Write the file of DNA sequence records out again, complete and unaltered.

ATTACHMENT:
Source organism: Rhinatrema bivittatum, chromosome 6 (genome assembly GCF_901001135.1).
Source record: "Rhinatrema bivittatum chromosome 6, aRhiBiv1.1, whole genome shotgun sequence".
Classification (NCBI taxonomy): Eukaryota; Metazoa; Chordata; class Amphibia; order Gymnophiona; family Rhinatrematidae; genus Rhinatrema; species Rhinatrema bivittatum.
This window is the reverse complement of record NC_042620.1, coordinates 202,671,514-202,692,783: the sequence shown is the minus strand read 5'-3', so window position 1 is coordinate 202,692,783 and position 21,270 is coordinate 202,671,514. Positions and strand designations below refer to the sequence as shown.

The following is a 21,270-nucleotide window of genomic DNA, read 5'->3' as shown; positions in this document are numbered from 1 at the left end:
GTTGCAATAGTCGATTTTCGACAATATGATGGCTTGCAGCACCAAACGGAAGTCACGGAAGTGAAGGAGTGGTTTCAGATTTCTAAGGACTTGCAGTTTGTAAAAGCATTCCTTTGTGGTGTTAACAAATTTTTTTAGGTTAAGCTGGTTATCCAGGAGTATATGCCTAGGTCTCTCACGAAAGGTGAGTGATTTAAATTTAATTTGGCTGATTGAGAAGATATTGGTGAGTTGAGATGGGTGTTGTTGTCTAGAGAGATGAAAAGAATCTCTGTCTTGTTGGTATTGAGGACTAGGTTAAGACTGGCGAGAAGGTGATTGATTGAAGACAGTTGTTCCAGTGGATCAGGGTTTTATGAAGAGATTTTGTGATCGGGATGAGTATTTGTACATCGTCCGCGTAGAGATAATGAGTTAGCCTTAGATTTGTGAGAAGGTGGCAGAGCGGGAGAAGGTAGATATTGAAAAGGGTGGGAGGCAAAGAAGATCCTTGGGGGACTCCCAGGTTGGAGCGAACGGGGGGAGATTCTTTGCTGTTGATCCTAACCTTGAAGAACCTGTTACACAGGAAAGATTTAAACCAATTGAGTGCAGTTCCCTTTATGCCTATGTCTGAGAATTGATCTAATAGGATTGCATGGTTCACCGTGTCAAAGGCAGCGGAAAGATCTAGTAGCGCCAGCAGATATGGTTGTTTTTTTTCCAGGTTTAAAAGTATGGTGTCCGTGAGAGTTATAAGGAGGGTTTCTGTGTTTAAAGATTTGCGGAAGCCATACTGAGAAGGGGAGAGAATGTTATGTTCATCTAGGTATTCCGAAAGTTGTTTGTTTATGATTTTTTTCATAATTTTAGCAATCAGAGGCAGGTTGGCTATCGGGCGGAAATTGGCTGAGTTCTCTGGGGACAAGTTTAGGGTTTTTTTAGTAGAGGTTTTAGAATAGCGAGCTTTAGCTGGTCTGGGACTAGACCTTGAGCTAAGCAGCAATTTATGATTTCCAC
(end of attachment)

Source organism: Rhinatrema bivittatum, chromosome 6 (genome assembly GCF_901001135.1).
Source record: "Rhinatrema bivittatum chromosome 6, aRhiBiv1.1, whole genome shotgun sequence".
Classification (NCBI taxonomy): Eukaryota; Metazoa; Chordata; class Amphibia; order Gymnophiona; family Rhinatrematidae; genus Rhinatrema; species Rhinatrema bivittatum.
This window is the reverse complement of record NC_042620.1, coordinates 202,671,514-202,692,783: the sequence shown is the minus strand read 5'-3', so window position 1 is coordinate 202,692,783 and position 21,270 is coordinate 202,671,514. Positions and strand designations below refer to the sequence as shown.

The following is a 21,270-nucleotide window of genomic DNA, read 5'->3' as shown; positions in this document are numbered from 1 at the left end:
GTTGCAATAGTCGATTTTCGACAATATGATGGCTTGCAGCACCAAACGGAAGTCACGGAAGTGAAGGAGTGGTTTCAGATTTCTAAGGACTTGCAGTTTGTAAAAGCATTCCTTTGTGGTGTTAACAAATTTTTTTAGGTTAAGCTGGTTATCCAGGAGTATATGCCTAGGTCTCTCACGAAAGGTGAGTGATTTAAATTTAATTTGGCTGATTGAGAAGATATTGGTGAGTTGAGATGGGTGTTGTTGTCTAGAGAGATGAAAAGAATCTCTGTCTTGTTGGTATTGAGGACTAGGTTAAGACTGGCGAGAAGGTGATTGATTGAAGACAGTTGTTCCAGTGGATCAGGGTTTTATGAAGAGATTTTGTGATCGGGATGAGTATTTGTACATCGTCCGCGTAGAGATAATGAGTTAGCCTTAGATTTGTGAGAAGGTGGCAGAGCGGGAGAAGGTAGATATTGAAAAGGGTGGGAGGCAAAGAAGATCCTTGGGGGACTCCCAGGTTGGAGCGAACGGGGGGAGATTCTTTGCTGTTGATCCTAACCTTGAAGAACCTGTTACACAGGAAAGATTTAAACCAATTGAGTGCAGTTCCCTTTATGCCTATGTCTGAGAATTGATCTAATAGGATTGCATGGTTCACCGTGTCAAAGGCAGCGGAAAGATCTAGTAGCGCCAGCAGATATGGTTGTTTTTTTTCCAGGTTTAAAAGTATGGTGTCCGTGAGAGTTATAAGGAGGGTTTCTGTGTTTAAAGATTTGCGGAAGCCATACTGAGAAGGGGAGAGAATGTTATGTTCATCTAGGTATTCCGAAAGTTGTTTGTTTATGATTTTTTTCATAATTTTAGCAATCAGAGGCAGGTTGGCTATCGGGCGGAAATTGGCTGAGTTCTCTGGGGACAAGTTTAGGGTTTTTTTAGTAGAGGTTTTAGAATAGCGAGCTTTAGCTGGTCTGGGACTAGACCTTGAGCTAAGCAGCAATTTATGATTTCCAC